5. For my first scenario, I wanted to see what would happen if B1 were the date 6/1/2020, and B3 were $500. I entered those figures accordingly, then pressed Add.

Scenario values

6. Create as many scenarios as you would like. I made six possible scenarios and for the different possible loss amounts and start dates.

7. Select a scenario and press show to run the What If Analysis.

Scenario list

There is also an option to generate a summary on a new sheet with all the possible scenarios. Press Summary to generate this.

Scenario list, summary button

Accessing Scenarios

You can access scenarios this way:

1. Go to the Data tab, What-If Analysis dropdown, and select Scenario Manager.

Data tab, what if analysis, scenario manager

Each of these listed scenarios represents a potential start date and a different loss per day amount.

2. To examine a scenario, either double click on one of them, or select one and press Show.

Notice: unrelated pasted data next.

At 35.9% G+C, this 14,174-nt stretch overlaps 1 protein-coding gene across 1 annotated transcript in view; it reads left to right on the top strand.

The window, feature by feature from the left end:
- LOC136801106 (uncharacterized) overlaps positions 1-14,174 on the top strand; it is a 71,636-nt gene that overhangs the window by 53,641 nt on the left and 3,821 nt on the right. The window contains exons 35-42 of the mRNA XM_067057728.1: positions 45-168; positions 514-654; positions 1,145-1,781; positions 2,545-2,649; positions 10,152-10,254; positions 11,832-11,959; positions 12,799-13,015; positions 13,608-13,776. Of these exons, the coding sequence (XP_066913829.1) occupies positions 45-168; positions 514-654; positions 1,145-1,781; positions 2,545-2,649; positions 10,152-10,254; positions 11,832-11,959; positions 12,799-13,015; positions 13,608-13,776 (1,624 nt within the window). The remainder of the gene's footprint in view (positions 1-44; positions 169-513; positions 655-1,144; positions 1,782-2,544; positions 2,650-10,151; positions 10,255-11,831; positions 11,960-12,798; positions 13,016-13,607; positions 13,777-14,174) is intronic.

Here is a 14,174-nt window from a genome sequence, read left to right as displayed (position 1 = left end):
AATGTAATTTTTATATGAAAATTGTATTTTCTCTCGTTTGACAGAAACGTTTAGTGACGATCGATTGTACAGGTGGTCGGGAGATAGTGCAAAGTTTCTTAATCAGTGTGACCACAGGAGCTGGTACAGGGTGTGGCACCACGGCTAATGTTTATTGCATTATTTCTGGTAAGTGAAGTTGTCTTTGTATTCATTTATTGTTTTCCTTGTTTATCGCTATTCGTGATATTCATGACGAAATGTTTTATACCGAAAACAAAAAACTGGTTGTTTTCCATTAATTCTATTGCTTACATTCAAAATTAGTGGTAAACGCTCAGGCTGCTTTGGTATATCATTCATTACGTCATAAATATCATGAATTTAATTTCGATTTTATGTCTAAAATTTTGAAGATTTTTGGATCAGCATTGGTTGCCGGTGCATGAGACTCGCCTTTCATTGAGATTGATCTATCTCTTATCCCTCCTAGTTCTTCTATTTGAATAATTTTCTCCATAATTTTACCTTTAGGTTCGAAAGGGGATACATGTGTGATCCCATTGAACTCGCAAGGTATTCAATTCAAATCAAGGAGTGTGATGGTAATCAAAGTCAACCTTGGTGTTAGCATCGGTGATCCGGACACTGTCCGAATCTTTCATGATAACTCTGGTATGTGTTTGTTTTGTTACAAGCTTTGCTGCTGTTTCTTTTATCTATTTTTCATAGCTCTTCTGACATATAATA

Scenario Manager list

3. The various figures change as you select different possible scenarios: a July start date, with $250 loss per day means the total expenses were $17,000 and remaining balance $33,000.

Start date and loss per day affects total expenses and remaining balance

An August start date with $500 loss per day leaves a $500 remaining balance.

Start date and loss per day affects total expenses and remaining balance

Extras: Macros and Charts

You can customize your What If scenario with charts and macros. Look at this setup below, incorporating a Donut Chart (like this one) to accompany the data, and some text boxes linked to macros to run the What If Scenarios.

What If analysis displaying scenarios

Pretty handy for a presentation or for distributing to others without having to send instructions for running the What If scenarios.


I made a couple versions of this document for you to examine that incorporate the What If Analysis:

Original Version

Macro Enabled Version with Chart and Extras